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Neko Case - Middle Cyclone 2LP
Neko Case looks formidable on the cover of Middle Cyclone, brandishing a sword in one hand while crouching low on the hood of a muscle car. It's mostly camp, of course -- the sort of superwoman image that Quentin Tarantino might have used for Death Proof's ad campaign -- but it also draws contrast with Case's past albums, two of which featured moody shots of the songwriter sprawled on the floor, ostensibly knocked out. Middle Cyclone isn't the polar opposite of Blacklisted's downcast Americana; there are still moments of heartbreak on this release, and Case channels the sad cowgirl blues with all the nuance of Patsy Cline. Multiple years in the New Pornographers' lineup have brightened her outlook, though, and Middle Cyclone balances its melancholia with some of the most pop-influenced choruses of Case's career. "I'm a man-man-maneater," she sings on "People Got a Lotta Nerve," a snappy gem of vocal harmonies and jangled guitars. The mammal metaphors continue with "I'm an Animal," where a coed choir hums a wordless, hooky refrain. These songs are still filled with earth tones -- they may even pitch their tent closer to the folk camp than Carl Newman's power pop -- but their venture into brighter territory is a confident one.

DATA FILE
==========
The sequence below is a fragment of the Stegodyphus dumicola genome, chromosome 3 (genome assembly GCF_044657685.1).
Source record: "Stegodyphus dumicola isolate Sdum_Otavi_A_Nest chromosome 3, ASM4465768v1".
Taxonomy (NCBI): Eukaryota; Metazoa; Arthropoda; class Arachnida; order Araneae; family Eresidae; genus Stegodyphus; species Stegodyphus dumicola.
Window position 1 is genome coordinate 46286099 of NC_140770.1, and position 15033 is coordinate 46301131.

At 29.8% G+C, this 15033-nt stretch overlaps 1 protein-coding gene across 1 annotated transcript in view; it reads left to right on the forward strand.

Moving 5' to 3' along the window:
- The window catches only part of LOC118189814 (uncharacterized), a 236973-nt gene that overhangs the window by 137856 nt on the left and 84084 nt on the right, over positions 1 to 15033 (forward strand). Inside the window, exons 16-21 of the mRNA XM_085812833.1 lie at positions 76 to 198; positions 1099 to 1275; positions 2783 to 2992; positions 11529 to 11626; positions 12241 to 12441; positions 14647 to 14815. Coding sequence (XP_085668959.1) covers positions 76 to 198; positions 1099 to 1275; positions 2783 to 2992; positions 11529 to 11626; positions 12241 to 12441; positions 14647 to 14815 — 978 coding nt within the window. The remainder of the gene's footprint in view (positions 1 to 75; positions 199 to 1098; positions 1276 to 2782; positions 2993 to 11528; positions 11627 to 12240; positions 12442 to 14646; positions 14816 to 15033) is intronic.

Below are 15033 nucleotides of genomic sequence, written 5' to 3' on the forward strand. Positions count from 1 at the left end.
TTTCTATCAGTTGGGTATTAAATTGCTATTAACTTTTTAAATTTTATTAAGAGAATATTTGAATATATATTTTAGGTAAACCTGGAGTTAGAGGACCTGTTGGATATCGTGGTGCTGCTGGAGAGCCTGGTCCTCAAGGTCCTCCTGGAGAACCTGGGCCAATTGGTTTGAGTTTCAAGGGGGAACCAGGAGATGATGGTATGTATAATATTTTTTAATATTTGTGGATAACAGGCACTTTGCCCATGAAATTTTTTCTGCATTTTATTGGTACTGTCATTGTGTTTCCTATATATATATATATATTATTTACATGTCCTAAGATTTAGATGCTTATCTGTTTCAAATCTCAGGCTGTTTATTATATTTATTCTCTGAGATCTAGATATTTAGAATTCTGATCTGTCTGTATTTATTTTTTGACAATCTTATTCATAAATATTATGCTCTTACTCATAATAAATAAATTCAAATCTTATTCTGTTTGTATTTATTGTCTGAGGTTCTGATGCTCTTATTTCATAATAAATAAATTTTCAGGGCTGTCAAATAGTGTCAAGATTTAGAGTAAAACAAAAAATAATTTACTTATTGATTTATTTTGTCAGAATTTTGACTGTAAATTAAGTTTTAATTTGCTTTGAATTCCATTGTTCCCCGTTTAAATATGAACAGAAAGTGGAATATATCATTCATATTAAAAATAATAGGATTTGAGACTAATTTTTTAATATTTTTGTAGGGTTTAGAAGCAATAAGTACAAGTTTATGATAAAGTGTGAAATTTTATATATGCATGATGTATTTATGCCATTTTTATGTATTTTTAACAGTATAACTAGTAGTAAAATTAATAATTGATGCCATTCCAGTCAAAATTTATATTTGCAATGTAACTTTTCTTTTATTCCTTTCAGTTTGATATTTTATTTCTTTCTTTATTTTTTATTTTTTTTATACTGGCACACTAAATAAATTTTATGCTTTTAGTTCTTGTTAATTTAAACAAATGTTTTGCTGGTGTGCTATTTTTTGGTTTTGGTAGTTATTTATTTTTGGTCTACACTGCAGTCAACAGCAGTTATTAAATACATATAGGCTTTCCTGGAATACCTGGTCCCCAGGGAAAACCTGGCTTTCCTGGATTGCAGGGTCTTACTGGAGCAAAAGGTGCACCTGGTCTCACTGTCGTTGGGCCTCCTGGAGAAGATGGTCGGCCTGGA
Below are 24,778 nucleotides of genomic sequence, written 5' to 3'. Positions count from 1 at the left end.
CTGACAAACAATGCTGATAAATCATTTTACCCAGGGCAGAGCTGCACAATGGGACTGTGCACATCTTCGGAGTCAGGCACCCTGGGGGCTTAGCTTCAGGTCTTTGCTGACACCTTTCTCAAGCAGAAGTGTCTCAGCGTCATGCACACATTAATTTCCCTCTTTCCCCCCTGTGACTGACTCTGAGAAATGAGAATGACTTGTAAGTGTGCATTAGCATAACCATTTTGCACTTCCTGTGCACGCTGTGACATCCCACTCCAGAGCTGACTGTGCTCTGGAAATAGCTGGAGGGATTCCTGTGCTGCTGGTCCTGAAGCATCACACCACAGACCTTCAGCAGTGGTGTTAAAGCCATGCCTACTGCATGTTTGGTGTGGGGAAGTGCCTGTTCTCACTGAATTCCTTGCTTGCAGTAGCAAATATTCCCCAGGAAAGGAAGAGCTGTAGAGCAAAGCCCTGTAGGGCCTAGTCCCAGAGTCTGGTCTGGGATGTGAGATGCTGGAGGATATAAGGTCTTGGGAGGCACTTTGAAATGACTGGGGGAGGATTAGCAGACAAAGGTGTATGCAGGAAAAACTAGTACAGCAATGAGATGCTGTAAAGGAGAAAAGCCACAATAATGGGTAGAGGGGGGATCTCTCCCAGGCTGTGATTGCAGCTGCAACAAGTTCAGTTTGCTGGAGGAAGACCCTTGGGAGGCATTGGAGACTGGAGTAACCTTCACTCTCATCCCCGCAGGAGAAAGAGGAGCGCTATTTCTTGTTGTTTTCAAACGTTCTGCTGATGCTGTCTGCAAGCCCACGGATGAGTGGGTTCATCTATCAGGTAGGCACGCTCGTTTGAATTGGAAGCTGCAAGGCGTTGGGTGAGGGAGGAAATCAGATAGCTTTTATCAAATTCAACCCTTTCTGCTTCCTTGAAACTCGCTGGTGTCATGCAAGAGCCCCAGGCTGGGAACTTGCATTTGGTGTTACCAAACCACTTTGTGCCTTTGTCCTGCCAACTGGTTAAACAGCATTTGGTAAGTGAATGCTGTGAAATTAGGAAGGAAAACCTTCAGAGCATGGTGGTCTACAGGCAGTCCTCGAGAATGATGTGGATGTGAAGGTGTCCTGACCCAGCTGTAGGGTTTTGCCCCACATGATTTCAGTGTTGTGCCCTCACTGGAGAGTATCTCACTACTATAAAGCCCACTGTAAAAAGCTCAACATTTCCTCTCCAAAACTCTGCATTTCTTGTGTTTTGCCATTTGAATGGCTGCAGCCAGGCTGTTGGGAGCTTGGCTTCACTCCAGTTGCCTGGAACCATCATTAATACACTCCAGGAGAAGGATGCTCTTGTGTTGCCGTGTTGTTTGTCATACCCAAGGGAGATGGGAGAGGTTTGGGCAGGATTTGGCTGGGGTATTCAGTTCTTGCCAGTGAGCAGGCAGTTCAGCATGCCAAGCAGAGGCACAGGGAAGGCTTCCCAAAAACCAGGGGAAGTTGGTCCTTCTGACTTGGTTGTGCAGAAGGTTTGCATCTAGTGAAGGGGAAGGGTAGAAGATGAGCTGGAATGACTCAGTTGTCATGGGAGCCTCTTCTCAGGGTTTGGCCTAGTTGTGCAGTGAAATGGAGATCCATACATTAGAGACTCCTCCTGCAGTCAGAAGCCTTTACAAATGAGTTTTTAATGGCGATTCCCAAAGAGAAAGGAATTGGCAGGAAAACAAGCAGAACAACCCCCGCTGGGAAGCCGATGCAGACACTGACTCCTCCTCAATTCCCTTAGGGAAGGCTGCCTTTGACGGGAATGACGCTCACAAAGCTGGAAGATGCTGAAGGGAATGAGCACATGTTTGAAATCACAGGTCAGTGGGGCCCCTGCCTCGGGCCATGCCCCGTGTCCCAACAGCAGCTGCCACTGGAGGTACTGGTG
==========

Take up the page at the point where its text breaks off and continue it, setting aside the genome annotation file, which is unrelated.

Of course, Neko Case already explored the animal world with 2006's Fox Confessor Brings the Flood, and Middle Cyclone devotes more time to weather, nature, and the stormy atmospherics provided by her backup band. There are few voices as haunting as Case's alto, and she flaunts her vocal chops over a number of semi-ballads, from the cinematic "Prison Girls" (a country-noir love letter to someone with "long shadows and gunpowder eyes") to the sparse title track. She does a surprise duet with chirping birds during "Polar Nettles" -- a result of the pastoral recording sessions, which took place in a barn -- before tackling a cover of Sparks' "Never Turn Your Back on Mother Earth," whose title very well may be the album's mission statement. There's still room to tackle love from the perspective of different characters -- a man in "Vengeance Is Sleeping," a disbeliever in "The Next Time You Say Forever," a smitten wind vortex in "This Tornado Loves You" -- but nature remains at the forefront of Middle Cyclone, whose 14 songs conclude with a half-hour field recording of noisy crickets and frogs. Moody and engaging throughout, Cyclone is another tour de force from Neko Case, if not as immediately arresting as Fox Confessor.